Le Train Bleu sets
The interior of Le Train Bleu is divided into several areas. The main hall, known as the “Rejane Hall”, is almost 26 meters long, while the Golden Hall, named after the stucco on its walls, is over 18 meters long. On the left are the Tunisian and Algerian lounges, characterized by their decoration based on geometric motifs and oriental landscapes. All ceilings are fully painted, carved or gilded. The 40 decorations painted on canvas to the glory of the PLM (Paris-Lyon-Méditerranée) were created by renowned artists. These include landscapes and towns served by the rail network, such as the Orange theater, painted on the south wall of the main hall. The restaurant’s furniture is solid mahogany, and gilded bronze chandeliers adorn the ornate ceilings. At the time, members of the PLM board of directors didn’t hesitate to show off around celebrities such as actresses Sarah Bernhardt and Réjane, and writer Edmond Rostand. During the Second World War, the station’s buffet was requisitioned by the Germans, before being handed over to the SNCF in 1945. In 1963, the restaurant fell into disuse and was taken over by Albert Chazal, a restaurateur who began renovation work. The buffet at Gare de Lyon was renamed “Le Train Bleu”, in honor of the legendary Paris-Ventimiglia night train bound for the French Riviera. In 1972, the Salon doré, the Grand Salle, the Tunisian and Algerian salons, and the passageways with their decorative elements were classified as historic monuments by André Malraux.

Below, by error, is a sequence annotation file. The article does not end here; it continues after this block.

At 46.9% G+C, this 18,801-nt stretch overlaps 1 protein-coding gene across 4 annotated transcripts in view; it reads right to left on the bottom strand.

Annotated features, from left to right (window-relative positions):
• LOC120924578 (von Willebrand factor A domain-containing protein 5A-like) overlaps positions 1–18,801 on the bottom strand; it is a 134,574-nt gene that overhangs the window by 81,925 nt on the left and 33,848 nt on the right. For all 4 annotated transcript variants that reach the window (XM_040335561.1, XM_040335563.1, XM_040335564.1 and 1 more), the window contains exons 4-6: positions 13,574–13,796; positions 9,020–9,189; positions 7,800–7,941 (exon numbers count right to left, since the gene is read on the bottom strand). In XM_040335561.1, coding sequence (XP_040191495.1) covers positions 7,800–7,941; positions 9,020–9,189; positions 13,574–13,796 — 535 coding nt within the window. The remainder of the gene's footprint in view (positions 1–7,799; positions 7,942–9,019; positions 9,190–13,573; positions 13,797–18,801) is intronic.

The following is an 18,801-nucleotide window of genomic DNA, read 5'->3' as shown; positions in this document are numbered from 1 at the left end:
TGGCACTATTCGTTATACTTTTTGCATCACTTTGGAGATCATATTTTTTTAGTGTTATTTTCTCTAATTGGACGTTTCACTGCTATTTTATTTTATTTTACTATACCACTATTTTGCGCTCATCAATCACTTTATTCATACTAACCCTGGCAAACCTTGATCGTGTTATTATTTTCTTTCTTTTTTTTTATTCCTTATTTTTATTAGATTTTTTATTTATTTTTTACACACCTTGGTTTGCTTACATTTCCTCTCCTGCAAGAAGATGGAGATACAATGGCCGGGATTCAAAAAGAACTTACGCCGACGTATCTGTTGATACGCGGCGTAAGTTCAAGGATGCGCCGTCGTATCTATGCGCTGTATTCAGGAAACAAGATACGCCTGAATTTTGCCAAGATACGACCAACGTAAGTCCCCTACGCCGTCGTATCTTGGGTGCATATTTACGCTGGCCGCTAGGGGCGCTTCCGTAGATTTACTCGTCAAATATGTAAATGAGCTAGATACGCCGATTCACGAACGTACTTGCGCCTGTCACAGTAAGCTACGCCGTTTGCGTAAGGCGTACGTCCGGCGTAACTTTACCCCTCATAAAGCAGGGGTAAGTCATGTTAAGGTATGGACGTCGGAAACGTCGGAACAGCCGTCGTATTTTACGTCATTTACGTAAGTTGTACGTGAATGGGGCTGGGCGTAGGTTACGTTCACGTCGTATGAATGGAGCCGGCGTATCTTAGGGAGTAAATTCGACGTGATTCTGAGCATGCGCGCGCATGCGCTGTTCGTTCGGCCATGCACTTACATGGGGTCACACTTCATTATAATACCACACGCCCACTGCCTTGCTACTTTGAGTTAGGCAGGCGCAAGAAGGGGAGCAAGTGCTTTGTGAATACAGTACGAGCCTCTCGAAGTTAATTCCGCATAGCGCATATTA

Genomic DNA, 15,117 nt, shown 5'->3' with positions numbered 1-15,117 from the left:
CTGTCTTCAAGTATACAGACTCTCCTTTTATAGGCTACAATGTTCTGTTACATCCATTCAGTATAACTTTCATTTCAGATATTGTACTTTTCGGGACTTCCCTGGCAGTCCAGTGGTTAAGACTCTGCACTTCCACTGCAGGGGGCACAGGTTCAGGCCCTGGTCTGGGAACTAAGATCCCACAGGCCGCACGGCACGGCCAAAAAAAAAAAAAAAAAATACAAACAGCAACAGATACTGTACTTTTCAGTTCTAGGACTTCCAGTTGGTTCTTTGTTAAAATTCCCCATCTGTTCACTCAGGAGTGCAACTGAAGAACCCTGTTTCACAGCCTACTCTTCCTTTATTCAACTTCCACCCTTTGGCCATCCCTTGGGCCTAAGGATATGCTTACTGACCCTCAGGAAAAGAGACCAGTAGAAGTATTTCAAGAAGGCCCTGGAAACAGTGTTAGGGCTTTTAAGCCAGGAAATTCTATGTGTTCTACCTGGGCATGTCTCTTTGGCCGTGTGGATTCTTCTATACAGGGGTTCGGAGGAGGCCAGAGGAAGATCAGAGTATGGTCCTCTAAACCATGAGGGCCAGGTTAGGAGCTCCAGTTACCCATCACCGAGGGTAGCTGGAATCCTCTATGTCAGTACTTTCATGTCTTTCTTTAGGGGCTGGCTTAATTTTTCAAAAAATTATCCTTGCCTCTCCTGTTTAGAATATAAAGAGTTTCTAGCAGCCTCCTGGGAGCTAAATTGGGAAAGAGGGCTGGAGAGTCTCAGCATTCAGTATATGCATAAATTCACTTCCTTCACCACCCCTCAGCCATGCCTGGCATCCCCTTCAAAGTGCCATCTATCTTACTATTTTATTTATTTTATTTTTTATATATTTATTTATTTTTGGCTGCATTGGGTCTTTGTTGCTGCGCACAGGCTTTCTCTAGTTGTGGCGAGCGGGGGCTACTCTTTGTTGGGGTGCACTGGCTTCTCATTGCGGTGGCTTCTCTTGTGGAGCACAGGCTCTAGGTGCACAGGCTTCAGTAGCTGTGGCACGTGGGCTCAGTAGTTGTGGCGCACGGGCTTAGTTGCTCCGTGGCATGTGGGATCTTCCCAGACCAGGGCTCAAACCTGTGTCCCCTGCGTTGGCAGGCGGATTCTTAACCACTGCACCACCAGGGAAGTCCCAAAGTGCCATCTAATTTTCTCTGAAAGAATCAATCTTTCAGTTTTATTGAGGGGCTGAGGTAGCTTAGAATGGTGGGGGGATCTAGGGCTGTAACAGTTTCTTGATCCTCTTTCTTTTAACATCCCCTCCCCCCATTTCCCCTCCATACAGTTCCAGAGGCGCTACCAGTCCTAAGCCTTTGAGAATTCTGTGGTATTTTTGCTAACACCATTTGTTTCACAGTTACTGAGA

The restaurant’s main works